Alongside the Jumbo Wild film, came support from many departments within Patagonia. Their 2015 winter catalogue was all about Jumbo Wild, with photos and essays depicting the Jumbo Valley and the fight to keep it wild dominating. Jumbo Wild t-shirts, photo displays and campaign materials were distributed to Patagonia stores around the world. Articles were featured on Patagonia’s “The Cleanest Line” blog. And with the release of the film in October 2015 came a North American film tour, starting right here in the Kootenays.

It’s hard to overstate the amplifying power that Patagonia brought to bear with their Facebook, Twitter and Instagram channels, their website, and their emails. Getting the Jumbo Wild message out to so many outdoor enthusiasts, all around the world, is still hard to fathom for a small non-profit working in our little corner of British Columbia.

For a small campaign driven by volunteers and one half-time campaigner, Patagonia’s environmental spotlight was very bright indeed!

We were able to join the tour for many of the film screenings and the Jumbo love after each showing was phenomenal. And seeing people connect their own special valleys and their local issues to the Jumbo Wild story was another level of inspiration that we never would have dreamed of.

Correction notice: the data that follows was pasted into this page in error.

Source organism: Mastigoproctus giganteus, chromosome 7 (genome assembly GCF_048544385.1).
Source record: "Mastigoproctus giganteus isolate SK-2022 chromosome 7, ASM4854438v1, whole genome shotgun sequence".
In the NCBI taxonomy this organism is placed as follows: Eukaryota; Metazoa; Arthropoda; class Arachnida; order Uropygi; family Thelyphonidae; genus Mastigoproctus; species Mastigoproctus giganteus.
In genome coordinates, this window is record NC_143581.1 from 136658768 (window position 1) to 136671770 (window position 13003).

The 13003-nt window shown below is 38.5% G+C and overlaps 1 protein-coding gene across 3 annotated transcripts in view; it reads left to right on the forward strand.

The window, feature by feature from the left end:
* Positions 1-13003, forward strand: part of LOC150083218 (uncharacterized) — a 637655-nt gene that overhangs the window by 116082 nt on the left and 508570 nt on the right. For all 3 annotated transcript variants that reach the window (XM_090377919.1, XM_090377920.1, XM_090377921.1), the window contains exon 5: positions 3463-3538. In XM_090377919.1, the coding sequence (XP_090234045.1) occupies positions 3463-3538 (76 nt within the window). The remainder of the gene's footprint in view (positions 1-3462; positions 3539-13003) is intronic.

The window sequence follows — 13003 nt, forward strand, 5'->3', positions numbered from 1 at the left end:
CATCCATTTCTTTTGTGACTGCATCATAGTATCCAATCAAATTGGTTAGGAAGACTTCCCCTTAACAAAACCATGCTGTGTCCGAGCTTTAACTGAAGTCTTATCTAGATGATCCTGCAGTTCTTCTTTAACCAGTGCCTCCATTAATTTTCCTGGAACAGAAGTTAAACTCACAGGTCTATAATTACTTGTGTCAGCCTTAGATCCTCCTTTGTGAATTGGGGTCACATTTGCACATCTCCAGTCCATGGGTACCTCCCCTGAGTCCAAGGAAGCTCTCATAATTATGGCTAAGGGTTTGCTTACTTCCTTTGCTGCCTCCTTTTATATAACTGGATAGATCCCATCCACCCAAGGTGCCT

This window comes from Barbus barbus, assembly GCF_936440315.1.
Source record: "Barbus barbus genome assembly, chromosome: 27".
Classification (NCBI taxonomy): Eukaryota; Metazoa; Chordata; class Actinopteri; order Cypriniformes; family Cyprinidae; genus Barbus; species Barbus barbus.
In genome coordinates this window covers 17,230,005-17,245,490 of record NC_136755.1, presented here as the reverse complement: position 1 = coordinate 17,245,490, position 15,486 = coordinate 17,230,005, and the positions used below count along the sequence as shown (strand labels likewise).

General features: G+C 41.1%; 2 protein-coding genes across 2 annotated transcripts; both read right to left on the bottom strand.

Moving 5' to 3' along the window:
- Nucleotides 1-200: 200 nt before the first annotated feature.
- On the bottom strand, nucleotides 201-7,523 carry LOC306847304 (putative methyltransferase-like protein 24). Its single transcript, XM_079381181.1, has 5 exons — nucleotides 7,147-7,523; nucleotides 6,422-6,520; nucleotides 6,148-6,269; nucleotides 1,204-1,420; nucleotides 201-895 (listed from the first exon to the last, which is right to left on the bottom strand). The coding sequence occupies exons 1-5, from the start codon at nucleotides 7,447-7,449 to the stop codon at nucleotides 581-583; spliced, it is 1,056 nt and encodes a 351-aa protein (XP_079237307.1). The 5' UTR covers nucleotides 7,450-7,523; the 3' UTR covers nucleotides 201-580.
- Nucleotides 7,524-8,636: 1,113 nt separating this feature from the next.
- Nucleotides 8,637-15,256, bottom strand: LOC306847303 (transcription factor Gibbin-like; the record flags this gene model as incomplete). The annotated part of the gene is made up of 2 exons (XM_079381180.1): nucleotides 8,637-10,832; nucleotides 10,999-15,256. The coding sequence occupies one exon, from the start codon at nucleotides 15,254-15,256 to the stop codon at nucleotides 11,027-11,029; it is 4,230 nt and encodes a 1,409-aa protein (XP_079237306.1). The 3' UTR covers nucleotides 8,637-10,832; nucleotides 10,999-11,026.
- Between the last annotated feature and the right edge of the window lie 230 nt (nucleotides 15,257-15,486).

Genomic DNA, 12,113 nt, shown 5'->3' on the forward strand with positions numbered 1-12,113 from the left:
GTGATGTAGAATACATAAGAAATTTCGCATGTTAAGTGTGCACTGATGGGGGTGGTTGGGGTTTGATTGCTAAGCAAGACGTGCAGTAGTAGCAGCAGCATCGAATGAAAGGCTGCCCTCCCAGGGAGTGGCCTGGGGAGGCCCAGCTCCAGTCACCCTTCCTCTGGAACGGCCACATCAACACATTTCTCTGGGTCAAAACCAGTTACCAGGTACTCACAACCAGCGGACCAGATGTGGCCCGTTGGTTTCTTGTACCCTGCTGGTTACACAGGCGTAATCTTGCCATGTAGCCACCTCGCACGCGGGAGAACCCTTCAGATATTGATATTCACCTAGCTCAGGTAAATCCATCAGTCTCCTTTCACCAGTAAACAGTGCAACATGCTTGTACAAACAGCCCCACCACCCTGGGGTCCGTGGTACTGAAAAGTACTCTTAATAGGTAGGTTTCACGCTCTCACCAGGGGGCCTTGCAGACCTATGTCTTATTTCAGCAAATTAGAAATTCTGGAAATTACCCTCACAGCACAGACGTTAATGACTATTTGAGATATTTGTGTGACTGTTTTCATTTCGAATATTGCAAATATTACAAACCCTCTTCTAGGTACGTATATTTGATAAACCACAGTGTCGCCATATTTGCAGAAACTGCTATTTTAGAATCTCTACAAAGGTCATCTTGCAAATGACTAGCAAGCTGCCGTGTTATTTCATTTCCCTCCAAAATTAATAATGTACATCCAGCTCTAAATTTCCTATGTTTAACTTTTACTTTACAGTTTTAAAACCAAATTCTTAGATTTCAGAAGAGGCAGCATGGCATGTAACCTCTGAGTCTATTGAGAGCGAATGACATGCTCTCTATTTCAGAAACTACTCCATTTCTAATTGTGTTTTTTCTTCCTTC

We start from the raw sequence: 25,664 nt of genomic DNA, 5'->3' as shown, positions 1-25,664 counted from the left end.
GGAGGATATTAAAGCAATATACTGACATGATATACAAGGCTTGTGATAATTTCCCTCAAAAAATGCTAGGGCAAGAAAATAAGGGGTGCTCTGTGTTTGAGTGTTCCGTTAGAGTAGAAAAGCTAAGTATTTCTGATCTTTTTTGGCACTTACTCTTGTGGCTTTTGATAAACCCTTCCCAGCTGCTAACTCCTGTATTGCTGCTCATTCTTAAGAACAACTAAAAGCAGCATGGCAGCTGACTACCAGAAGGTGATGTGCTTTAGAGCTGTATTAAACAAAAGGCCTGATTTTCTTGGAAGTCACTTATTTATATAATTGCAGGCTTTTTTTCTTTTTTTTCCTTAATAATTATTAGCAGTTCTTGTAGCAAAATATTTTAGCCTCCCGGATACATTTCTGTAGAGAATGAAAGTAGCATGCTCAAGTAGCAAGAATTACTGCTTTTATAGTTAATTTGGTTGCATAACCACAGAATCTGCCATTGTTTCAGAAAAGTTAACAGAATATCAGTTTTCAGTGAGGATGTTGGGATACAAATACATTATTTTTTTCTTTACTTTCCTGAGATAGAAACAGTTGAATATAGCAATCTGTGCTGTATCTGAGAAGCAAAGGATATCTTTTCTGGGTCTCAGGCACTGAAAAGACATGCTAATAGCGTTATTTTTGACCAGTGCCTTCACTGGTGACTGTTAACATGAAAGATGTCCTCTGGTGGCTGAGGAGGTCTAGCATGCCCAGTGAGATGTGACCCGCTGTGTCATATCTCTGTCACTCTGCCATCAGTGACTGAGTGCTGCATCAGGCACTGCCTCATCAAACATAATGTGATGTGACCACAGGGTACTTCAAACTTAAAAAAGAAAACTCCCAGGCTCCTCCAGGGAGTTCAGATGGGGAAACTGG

Once the tour went global, the reaction to the film was overwhelming – we were flooded with messages of hope, offers to help, donations and more requests for Jumbo Wild stickers than you could imagine! Montesogno, a UK-based designer, and Kootenay Life created Jumbo Wild clothing. A Canmore-based tattoo company hosted a Jumbo Wild tattoo day. And the list goes on and on. After 26 years fighting a proposal that should have been scrapped right from the beginning, there is nothing more inspiring than being overwhelmed by offers of support. Some waves take longer to finally crest, but once they do…

The Jumbo Wild film drove a petition to support the Ktunaxa Nation’s Qat’muk Declaration and demand permanent protection for the Jumbo Valley. After another wave of support from a release on Netflix, more than 60,000 people from all around the world had signed our petition. We delivered the petition to the Ktunaxa Nation along with Patagonia Ambassador Leah Evans and many other active voices from campaign, some part of the fight since the very beginning. The petition, thought to be the largest ever tabled in the legislature, was presented to the BC government the next day.

As the results of the recent B.C. election are still up in the air, with court cases from the resort developer and from Wildsight and other environmental groups pending – and as we all wait for the Supreme Court of Canada’s decision in the Ktunaxa Nation’s charter case for protection of their spiritual beliefs, the future of Jumbo is still uncertain. But thanks to the strategically passionate support from a Patagonia initiative that continues to inspire and push local grassroots campaigns, and the tens of thousands standing with us, we know the Jumbo Valley will stay wild – forever.

 


Images courtesy Patagonia except Leah Evans heart photo by Aric Keane, Victoria Legislature photo by Yutaro Weng, and mountain landscape by Dave Quinn.